Democratic governance often involves the compromise of principles in the pursuit of efficiency or cooperation in policy-making. There are always grey areas in the conduct of national affairs, and there are events and actions where reasons of necessity make secrecy more important than transparency in governance. The actions outlined above are neither.

I still prefer Obama to any of the GOP chumps that rail against him. But as John Stewart makes clear in this funny but scathing (and profane) critique, he and his administration have just stooped closer to their level.

Hence my disappointment.

 

Media Link: More GCSB weirdness.

datePosted on 09:32, April 4th, 2013 by Pablo

I was interviewed on Radio NZ about the controversy surrounding the appointment of Ian Fletcher as GCSB director. I had to leave out a number of important points like the need for objectivity and political neutrality in intelligence operations, or how the PM could have had a surrogate reach out to Fletcher rather than get personally involved in his selection. Otherwise, the gist is here.

Just do it! The Auckland referendum

datePosted on 18:50, April 27th, 2009 by Anita

If a political party, or combination of political parties, truly wanted a referendum they could just run one. It wouldn’t be governed by any legislation, but who cares? It would be just as powerful as a CIR (which relies on expressing public opinion and is not binding).

Political parties have access to electoral rolls, parliamentary service funding for material and postage, and free mail for people returning material to parliamentary addresses.

The parties would probably want  to find some eminent people for a panel to oversee the decision on the question and the rules under which the referendum will be run. They’d also benefit from maximum transparency: invite in all the media who want to be there, ensure all meetings are open, all agendas and minutes are public, and so on.

Figuring out the question’s gonna be tough; that’s the key to a referendum and worth putting time and effort into consultation and getting it right.

But, seriously, just do it!

It doesn’t matter that National and Act don’t want one, run it anyway!

It doesn’t matter that National and Act will say it’s not binding, would they ignore the outcome?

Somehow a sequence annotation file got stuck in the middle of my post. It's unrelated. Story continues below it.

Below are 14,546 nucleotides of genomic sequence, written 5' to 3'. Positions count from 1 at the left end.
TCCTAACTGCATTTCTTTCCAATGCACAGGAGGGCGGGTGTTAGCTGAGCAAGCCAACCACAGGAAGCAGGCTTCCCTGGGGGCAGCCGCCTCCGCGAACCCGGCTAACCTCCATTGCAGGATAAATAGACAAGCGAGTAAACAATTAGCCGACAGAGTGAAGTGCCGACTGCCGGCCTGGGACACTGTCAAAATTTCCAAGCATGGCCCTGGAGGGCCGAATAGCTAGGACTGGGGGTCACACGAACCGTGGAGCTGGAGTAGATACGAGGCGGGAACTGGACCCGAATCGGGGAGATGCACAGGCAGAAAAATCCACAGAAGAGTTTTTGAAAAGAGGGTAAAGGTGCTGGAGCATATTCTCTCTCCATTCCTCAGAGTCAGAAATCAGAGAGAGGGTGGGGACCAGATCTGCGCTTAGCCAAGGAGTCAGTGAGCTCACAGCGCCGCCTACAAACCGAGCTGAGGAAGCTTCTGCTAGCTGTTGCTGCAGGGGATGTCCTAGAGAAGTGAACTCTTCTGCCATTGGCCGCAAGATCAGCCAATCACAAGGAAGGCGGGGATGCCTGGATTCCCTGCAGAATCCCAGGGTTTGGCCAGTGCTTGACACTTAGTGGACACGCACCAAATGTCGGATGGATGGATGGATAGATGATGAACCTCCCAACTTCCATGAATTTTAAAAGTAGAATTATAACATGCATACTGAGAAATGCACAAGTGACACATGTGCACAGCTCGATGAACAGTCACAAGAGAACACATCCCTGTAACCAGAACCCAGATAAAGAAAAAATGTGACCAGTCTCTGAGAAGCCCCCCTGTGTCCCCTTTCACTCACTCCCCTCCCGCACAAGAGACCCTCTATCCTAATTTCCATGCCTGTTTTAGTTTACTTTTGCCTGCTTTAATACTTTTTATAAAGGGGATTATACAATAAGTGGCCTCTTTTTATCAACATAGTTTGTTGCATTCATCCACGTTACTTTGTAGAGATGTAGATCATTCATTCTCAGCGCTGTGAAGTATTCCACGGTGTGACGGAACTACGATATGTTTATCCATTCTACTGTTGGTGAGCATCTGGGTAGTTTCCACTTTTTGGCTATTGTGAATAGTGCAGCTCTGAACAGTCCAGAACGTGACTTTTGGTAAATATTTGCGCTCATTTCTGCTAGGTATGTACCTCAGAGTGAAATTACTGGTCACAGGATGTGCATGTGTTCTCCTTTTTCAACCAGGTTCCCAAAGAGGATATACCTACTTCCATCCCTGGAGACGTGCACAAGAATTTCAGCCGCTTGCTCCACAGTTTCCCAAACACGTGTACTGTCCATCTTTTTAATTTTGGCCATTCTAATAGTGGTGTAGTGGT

Just do it!

National & the tobacco industry

datePosted on 08:46, March 4th, 2009 by Anita

Tony Ryall has, once again, taken the moral low road and is refusing to ban cigarette displays in shops despite evidence that cigarette displays increase teenage smoking. This in a week that a similar ban was announced in Northern Ireland, joining bans in Ireland, Canada, England, Wales, much of Australia… oh shall I just call it “most of the developed world”?

Why does this matter? (Other than caring about the lives and health of New Zealanders)

  1. National is, once again, picking the tobacco industry over people’s lives and health
  2. National is, once again, choosing the moral wrong for the employers and owners’ benefit
  3. National is, once again, showing the signs of a party financially entangled with the tobacco industry.

In case you don’t have a copy of The Hollow Men to hand, I offer you some highlights:

  • Matthew Hooton, long time National mouthpiece, ex-National staffer and National lobbyist has done private pro-tobacco PR work and lobbying. His work was used by Rodney Hide to attempt to stall anti-tobacco legislation.
  • British American Tobacco’s chief lobbyist is a significant National Party donor and has been invited to caucus parties.
  • Key’s political advisors, Crosby|Textor, name British American Tobacco as a client of Mark Textor.

Sweet eh, politicians and industry working hand-in-hand – that must be the “pragmatism” John Key talks about.

Progressive bills and freedom of information

datePosted on 09:22, February 17th, 2009 by Anita

No Right Turn is running a wiki for the development of Progressive bills, it’s a great opportunity to figure out some progressive possibilities and get them happening. So if there’s any way you’d like to make NZ more progressive, and you can imagine it being achieved through a private members bill this is the place for you! :)

I”m currently struggling with how to improve our freedom of information legislation, the Mexican model has some real possibilities, but it’s not as easy as one might hope.

My goal is two fold, firstly to extend the amount of information made available (extending it to Parliament and so on) and secondly to make it harder for agencies to game.

My experience with OIAs is that some agencies are lovely, when others require chasing, more chasing before they provide incomplete and overdue responses (at which point the Ombudsmen can sort it out), but it makes a mockery of the current rules, and is unreasonably time and energy intensive. I’m not sure whether legislative change would fix it, or whether a fundamental cultural change is required

The principle underpinning freedom of information is that it’s our information and our government; and that transparency increases justice, fairness and accountability, yet many agencies behave as if they have a right to secrecy and evasion. What would change the attitude?